Painkillers before oral surgery fail to ensure relief

DentistryIQ Editors 06/11/2015

With today’s widespread misuse of prescription drugs for post-operative pain, using drugs before surgery to reduce use of painkillers could be highly desirable. But does it work? The authors of an article published in the current issue of the journal Anesthesia Progress looked at several studies that tackled that question. The combined results suggested that there is no benefit from the preoperative use of ibuprofen and similar drugs in decreasing postoperative pain. Further careful clinical trials are required to provide solid information on this controversial topic.

Leslie E. Grant, DDS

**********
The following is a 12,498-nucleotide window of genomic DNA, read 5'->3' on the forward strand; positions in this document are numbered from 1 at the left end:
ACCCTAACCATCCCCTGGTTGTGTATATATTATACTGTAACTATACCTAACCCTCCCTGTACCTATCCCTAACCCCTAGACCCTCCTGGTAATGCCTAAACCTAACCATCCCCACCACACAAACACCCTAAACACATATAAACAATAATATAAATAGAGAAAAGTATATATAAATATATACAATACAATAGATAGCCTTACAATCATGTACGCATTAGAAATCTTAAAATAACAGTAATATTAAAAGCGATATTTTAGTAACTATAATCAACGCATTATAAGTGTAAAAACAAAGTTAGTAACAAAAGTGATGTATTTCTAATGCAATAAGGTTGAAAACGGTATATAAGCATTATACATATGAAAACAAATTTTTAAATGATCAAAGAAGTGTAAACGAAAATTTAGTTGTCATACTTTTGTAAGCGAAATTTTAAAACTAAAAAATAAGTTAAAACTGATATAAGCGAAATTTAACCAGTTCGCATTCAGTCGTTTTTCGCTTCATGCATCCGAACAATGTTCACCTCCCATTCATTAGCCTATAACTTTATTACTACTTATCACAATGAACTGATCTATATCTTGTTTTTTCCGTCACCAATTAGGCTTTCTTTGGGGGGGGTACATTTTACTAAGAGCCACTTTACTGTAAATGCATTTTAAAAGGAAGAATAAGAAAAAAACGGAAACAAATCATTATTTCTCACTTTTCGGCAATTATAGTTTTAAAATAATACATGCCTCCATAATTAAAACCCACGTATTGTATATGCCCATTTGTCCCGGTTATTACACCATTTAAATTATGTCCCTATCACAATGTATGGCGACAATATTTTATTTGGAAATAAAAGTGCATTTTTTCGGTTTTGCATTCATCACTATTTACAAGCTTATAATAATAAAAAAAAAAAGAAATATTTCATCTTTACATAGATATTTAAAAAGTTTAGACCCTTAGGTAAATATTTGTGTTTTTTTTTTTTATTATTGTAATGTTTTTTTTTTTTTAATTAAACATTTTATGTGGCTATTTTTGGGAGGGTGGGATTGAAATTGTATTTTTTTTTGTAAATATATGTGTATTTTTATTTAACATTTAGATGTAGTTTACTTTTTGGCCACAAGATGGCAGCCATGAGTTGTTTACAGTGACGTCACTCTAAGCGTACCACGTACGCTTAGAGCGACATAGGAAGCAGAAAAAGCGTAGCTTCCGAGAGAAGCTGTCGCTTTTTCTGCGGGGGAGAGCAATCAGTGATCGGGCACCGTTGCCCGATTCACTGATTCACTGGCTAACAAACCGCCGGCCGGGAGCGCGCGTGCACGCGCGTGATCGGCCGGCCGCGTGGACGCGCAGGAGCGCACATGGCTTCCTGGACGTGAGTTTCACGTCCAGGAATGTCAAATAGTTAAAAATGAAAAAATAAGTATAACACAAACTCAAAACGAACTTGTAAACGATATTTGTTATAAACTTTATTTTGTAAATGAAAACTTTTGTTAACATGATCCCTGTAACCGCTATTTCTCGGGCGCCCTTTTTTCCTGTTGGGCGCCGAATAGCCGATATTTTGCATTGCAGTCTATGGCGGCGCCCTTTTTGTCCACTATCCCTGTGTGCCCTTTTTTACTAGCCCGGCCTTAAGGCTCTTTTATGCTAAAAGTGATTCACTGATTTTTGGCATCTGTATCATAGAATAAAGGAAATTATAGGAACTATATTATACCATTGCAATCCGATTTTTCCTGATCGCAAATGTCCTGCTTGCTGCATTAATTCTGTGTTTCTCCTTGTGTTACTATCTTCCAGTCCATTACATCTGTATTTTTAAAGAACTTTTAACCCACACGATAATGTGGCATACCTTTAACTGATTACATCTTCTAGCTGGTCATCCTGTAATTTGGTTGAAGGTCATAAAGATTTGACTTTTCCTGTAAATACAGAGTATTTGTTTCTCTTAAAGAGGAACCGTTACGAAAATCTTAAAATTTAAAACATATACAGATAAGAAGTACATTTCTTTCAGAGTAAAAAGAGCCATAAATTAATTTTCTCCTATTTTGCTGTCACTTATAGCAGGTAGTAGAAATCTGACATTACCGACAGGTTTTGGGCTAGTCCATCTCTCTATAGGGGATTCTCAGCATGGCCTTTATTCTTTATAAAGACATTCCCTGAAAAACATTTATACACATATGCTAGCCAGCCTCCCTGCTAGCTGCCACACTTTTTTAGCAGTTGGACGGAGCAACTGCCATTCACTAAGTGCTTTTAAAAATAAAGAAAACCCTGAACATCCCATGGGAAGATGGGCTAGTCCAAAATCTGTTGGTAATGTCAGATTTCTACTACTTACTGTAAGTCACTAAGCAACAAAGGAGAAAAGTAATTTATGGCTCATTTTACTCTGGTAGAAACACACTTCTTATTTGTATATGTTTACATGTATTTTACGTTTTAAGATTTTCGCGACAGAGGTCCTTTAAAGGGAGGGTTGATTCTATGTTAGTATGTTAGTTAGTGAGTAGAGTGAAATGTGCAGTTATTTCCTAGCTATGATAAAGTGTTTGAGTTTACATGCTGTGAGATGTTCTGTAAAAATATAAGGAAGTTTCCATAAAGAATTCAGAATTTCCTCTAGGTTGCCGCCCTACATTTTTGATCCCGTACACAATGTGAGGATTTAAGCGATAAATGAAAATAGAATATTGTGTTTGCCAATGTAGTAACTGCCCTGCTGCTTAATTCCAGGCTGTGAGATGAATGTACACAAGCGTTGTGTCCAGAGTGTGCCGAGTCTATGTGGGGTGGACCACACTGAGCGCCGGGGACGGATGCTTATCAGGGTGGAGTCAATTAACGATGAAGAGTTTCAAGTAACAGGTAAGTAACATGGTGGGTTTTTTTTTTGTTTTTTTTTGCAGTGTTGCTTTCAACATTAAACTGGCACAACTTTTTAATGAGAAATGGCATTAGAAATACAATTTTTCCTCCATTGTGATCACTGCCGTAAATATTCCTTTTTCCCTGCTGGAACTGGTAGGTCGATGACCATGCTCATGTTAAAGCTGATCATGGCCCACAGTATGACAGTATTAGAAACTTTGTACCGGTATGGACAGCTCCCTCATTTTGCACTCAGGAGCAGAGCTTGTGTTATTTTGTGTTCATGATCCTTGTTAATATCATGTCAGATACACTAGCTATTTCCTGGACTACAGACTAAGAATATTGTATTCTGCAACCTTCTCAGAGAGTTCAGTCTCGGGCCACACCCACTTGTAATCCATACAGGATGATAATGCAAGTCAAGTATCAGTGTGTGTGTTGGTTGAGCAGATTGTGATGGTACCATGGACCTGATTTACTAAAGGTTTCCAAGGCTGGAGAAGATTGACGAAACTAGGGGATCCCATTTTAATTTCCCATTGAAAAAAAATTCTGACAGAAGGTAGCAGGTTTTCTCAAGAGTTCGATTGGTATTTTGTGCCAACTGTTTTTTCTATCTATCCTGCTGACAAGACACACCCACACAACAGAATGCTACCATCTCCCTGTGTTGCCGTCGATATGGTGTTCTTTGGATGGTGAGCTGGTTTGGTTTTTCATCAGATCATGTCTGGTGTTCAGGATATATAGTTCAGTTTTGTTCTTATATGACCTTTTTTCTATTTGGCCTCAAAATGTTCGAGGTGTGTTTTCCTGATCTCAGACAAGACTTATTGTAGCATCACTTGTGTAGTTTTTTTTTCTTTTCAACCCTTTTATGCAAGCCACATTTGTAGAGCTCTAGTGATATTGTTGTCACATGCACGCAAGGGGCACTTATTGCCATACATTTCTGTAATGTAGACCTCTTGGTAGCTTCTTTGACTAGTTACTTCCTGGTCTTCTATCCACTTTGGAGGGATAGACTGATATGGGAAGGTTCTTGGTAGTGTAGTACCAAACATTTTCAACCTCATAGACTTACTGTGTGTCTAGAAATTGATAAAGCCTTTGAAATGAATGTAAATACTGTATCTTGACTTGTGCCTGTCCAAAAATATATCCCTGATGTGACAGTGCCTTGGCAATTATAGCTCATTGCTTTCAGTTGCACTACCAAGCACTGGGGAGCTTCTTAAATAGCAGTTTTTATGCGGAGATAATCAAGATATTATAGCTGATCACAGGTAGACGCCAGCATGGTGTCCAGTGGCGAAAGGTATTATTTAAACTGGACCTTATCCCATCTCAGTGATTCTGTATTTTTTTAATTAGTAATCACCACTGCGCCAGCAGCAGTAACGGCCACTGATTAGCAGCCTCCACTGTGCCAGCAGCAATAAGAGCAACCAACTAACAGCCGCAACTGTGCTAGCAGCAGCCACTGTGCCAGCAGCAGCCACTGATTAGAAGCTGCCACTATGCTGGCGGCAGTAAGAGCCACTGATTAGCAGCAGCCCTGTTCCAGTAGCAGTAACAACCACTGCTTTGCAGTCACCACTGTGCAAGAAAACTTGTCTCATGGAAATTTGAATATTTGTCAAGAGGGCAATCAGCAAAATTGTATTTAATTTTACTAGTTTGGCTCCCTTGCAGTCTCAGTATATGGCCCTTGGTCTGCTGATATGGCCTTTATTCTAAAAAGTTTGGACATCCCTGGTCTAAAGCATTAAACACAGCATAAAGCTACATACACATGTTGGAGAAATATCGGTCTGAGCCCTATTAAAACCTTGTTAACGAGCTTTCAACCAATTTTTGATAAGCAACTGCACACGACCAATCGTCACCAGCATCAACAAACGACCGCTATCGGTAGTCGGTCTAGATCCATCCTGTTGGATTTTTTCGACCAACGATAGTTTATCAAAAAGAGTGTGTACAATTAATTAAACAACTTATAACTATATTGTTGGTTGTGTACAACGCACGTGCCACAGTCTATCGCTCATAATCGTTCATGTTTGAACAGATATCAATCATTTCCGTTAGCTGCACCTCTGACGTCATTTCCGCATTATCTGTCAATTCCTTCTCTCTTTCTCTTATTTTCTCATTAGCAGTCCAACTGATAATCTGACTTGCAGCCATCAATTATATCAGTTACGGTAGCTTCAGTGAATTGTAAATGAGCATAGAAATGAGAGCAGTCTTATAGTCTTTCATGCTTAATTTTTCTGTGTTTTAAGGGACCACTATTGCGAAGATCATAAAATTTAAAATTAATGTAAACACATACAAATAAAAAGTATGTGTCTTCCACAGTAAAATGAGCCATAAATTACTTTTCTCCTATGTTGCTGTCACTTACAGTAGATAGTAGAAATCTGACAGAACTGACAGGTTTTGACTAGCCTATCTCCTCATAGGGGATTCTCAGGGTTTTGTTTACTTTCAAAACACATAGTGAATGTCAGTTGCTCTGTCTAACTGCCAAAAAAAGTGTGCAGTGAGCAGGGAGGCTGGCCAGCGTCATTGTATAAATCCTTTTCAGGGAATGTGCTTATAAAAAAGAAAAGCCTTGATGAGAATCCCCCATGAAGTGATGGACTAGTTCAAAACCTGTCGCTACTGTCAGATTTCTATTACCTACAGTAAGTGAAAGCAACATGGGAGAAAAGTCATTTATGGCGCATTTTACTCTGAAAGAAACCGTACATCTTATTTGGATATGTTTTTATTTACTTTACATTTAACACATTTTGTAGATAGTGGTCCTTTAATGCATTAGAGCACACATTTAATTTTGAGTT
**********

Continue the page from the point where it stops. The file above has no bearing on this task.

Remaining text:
Leslie E. Grant named one of Maryland's Top 100 Women

DentistryIQ Editors 06/11/2015

Leslie E. Grant, DDS, MSPA, has been named one of Maryland’s Top 100 Women by the Daily Record. The Daily Record began Maryland’s Top 100 Women in 1996 to recognize outstanding achievement by women demonstrated through professional accomplishments, community leadership, and mentoring. Dr. Grant works for the Maryland State Board of Dental Examiners and serves on the board of the Organization for Safety, Asepsis and Prevention (OSAP), the advocate for The Safest Dental Visit.

Ruth Lipman, PhD

American Dental Association welcomes Ruth Lipman, PhD, as director, scientific information

DentistryIQ Editors 06/10/2015

Dr. Ruth Lipman has accepted the role of director, scientific information for the American Dental Association. In this role, Dr. Lipman will manage the development, review, and publication of objective scientific information, providing the ADA membership with clinically relevant dental research and information.

Stay Connected

Subscribe to Dentistty IQ's Newsletters

Dental Photo of the Day

There is no current content available.
1421 S. Sheridan Road
Tulsa, Oklahoma 74112
PH: 800.331.4633